Attention Non Profit Executives

Scott M. Sachs of CohnReznick LLP on analyzing the newly arrived financial reporting standards and its effects on investments

October 11, 2017

One of the more demanding and time-consuming aspects of overseeing a not-for-profit organization is the requisite annual financial statements provided to donors, grantors, creditors, governing boards, and other stakeholders. The purpose of this financial reporting is to present a clear picture of a not-for-profit’s liquidity, financial performance, and cash flows—in other words, to communicate if the organization is in sound or poor financial condition.

The reporting model from the Financial Accounting Standards Board (FASB) has been in place for more than 20 years. During that time, not-for-profits have used different methods of conveying their financial results because the existing Generally Accepted Accounting Principles (GAAP) did not establish a specific way of reporting operating performance.

Enter Accounting Standards Update ASU-2016-14.

Issued in 2016, Presentation of Financial Statements of Not-for-Profit Entities establishes a new, uniform protocol for classifying net assets and preparing financial statements. The provisions of the update are effective for annual financial statements issued for fiscal years beginning after December 15, 2017, and for interim periods within fiscal years beginning after December 15, 2018. This is just the first part of a two-phase project that will require greater specificity in the way not-for-profit organization financials are reported.

[To read more of Scott M. Sachs’ thought leadership click here]

More Detailed Information Improves Transparency

ASU-2016-14 runs more than 250 pages. But it is really not as imposing as it may seem. And it’s an update, not a complete overhaul. At a time when calls for greater transparency in financial reporting are at an all-time high, the new standard is long overdue for many financial statement users. Here are some of the key changes:

1. Improved disclosure and presentation of net asset classes

Three classes of net assets will be reduced to two: net assets without donor restrictions and net assets with donor restrictions. Organizations will still need to disclose the nature and amounts of all donor-imposed restrictions but will also have to disclose the amounts and purpose of all board-designated net assets.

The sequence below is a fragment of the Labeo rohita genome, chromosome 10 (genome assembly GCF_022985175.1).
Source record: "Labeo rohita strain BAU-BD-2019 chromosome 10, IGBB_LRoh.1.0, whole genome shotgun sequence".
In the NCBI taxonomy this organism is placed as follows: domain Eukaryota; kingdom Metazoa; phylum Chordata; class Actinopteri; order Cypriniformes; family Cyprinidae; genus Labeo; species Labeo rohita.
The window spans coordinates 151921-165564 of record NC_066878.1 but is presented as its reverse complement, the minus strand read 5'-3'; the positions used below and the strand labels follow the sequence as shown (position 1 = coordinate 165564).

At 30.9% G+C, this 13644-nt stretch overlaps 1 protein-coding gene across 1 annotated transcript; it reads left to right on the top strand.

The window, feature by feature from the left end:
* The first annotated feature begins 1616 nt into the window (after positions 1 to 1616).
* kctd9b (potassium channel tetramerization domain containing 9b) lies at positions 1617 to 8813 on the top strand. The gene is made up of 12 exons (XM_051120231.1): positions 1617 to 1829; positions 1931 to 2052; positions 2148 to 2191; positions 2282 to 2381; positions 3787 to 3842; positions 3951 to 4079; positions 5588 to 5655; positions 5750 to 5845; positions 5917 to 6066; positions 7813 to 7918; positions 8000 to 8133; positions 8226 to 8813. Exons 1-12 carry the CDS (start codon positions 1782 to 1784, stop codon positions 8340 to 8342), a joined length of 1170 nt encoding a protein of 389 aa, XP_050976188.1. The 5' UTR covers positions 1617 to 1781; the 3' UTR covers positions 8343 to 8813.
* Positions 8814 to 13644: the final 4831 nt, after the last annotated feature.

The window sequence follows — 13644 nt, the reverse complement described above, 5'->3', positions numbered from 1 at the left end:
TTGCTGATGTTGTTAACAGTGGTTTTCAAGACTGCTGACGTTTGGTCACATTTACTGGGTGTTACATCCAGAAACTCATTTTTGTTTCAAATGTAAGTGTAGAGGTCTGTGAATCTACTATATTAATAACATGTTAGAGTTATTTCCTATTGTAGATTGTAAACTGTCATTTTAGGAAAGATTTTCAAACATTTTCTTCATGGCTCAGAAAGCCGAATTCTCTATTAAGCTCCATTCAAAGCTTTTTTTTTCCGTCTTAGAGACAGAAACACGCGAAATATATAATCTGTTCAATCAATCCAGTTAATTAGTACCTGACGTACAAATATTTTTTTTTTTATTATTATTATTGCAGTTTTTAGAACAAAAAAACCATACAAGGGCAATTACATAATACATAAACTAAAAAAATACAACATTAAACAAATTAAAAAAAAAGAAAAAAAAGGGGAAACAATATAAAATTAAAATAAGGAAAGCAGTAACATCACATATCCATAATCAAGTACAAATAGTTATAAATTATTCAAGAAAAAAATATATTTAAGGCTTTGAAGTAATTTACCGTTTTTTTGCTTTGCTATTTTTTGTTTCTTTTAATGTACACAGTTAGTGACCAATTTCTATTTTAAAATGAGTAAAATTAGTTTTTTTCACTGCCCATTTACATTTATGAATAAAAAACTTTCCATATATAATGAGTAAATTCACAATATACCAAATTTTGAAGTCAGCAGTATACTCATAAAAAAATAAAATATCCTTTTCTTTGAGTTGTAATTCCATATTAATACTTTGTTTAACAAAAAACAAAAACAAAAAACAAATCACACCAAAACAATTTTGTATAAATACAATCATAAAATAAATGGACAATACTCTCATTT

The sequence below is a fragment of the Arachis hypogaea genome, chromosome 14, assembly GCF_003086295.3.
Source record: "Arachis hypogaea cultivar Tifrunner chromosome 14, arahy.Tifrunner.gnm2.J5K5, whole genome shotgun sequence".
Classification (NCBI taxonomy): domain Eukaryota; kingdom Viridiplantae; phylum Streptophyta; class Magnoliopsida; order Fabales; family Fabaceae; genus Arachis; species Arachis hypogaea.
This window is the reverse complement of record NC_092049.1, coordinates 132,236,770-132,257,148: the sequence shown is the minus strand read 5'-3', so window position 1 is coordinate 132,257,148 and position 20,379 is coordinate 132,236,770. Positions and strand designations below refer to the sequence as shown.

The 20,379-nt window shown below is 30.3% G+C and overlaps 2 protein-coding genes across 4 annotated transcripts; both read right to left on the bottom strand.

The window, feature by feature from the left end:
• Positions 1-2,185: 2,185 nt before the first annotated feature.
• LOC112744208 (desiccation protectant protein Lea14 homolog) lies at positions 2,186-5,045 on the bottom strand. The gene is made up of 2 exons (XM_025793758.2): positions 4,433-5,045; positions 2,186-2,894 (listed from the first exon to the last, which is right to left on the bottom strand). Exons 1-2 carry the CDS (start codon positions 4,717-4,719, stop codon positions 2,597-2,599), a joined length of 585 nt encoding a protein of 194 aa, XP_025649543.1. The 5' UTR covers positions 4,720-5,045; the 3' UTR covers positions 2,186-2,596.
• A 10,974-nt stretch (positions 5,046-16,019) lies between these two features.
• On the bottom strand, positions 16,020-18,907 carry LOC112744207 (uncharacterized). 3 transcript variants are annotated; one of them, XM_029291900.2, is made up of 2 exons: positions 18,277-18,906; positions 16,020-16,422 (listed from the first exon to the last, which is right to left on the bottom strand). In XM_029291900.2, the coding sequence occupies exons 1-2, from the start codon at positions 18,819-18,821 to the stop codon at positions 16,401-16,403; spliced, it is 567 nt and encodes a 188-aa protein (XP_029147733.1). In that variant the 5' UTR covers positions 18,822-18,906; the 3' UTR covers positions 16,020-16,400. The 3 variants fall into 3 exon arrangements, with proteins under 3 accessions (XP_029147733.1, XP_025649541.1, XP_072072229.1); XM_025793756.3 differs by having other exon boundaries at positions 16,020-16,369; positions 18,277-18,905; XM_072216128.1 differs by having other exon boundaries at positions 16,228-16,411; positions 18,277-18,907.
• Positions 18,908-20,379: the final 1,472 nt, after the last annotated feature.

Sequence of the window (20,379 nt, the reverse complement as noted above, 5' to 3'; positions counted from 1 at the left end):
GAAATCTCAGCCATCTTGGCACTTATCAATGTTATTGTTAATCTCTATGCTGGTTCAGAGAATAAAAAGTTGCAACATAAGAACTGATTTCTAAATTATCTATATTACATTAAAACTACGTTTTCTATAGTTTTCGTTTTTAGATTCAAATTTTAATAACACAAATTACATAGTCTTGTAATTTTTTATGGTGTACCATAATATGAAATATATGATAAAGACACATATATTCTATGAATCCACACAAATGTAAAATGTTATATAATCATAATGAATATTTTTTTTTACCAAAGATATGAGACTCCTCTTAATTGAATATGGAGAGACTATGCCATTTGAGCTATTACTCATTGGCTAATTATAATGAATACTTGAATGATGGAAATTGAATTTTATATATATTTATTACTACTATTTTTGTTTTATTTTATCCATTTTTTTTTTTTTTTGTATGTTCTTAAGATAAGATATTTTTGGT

In what may be among the most challenging among the newly required disclosures, not-for-profits are now required to provide both quantitative and qualitative information relative to liquidity risk and management of liquid resources.

2. Enhanced information on liquidity and availability of financial resources

In what may be among the most challenging among the newly required disclosures, not-for-profits are now required to provide both quantitative and qualitative information relative to liquidity risk and management of liquid resources. This information will communicate the availability of financial assets to meet cash needs for general expenditures within one year of the statement of financial position date.

3. Greater detail on expenses and expense allocation

All organizations will be required to present expenses by function and by natural classification. This information must be shown in one location within the financial statement or its notes and it must include qualitative disclosures about the methods used to allocate costs among program and support functions.

4. Enhanced reporting of investment return

A presentation of investment expenses versus investment income will be required on the face of the statement of activities.

Next Steps: Planning Is Key

CohnReznick has been preparing our not-for-profit clients for ASU-2016-14 since it was first announced last year. With the compliance deadline fast approaching, not-for-profit executives who have not done so already should educate their organizations’ board members, bankers, donors, and other stakeholders about the new standard and its enhanced reporting requirements.

Within the organization, financial executives and others should develop a comprehensive implementation strategy that includes training key personnel, reviewing and making any needed changes to pro-forma financial statements, and preparing the necessary disclosures pertaining to the organization’s liquidity.

[For more on Cohn Reznick’s approach to Accounting click here] 

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